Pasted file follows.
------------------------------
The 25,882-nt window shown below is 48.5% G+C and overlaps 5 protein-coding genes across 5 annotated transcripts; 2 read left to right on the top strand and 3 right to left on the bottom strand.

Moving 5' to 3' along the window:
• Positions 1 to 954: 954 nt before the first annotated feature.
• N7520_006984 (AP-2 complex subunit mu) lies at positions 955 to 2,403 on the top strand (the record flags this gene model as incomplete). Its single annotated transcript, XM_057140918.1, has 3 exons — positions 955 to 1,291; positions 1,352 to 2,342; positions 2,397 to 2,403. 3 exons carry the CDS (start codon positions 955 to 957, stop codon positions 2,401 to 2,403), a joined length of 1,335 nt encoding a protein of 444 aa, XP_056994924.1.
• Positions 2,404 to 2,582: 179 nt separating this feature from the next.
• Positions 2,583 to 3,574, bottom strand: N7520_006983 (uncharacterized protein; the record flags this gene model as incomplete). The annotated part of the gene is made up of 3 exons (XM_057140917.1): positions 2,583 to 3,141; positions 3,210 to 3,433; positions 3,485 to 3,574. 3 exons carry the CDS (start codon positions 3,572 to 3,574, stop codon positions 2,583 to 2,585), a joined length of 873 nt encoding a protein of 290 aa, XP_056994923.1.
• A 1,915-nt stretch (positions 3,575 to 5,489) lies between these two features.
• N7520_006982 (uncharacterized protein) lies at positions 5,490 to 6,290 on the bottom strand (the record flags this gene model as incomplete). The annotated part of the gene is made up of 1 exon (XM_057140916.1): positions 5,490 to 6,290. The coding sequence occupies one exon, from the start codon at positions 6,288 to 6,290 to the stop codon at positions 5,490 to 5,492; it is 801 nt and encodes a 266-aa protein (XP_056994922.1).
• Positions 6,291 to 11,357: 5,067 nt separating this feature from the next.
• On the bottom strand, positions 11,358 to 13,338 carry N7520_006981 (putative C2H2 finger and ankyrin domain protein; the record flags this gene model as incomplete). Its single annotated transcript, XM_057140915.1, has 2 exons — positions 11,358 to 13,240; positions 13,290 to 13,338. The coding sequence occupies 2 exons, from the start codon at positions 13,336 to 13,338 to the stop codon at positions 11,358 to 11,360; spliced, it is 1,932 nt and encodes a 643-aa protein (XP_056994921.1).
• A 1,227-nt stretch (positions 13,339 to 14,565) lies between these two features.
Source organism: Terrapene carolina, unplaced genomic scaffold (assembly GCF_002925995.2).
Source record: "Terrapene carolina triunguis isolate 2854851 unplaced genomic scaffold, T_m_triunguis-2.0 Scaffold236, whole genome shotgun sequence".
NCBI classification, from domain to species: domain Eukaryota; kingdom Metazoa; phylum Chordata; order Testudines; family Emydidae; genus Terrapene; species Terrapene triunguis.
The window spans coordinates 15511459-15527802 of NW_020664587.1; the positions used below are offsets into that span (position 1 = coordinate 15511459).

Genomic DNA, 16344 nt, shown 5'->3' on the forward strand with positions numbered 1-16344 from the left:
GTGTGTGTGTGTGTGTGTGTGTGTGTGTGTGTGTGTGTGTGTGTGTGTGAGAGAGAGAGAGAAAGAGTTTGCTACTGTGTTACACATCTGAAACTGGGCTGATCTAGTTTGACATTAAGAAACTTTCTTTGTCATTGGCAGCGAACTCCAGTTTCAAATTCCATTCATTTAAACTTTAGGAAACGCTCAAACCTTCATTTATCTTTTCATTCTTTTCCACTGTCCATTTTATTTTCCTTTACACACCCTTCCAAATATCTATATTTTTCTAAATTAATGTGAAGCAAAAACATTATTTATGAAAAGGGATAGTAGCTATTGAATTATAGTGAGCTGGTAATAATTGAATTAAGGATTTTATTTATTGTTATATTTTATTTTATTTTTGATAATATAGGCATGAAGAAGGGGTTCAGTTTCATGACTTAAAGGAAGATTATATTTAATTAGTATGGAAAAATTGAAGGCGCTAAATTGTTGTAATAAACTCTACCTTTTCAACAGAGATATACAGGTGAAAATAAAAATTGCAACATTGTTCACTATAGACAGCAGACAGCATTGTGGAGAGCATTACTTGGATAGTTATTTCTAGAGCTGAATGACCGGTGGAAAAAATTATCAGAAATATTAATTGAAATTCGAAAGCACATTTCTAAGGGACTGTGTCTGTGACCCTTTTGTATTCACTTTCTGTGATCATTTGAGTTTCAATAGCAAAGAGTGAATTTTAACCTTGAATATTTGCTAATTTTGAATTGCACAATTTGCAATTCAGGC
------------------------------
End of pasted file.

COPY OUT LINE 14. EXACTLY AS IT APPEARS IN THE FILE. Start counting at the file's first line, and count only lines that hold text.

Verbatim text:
NCBI classification, from domain to species: domain Eukaryota; kingdom Metazoa; phylum Chordata; order Testudines; family Emydidae; genus Terrapene; species Terrapene triunguis.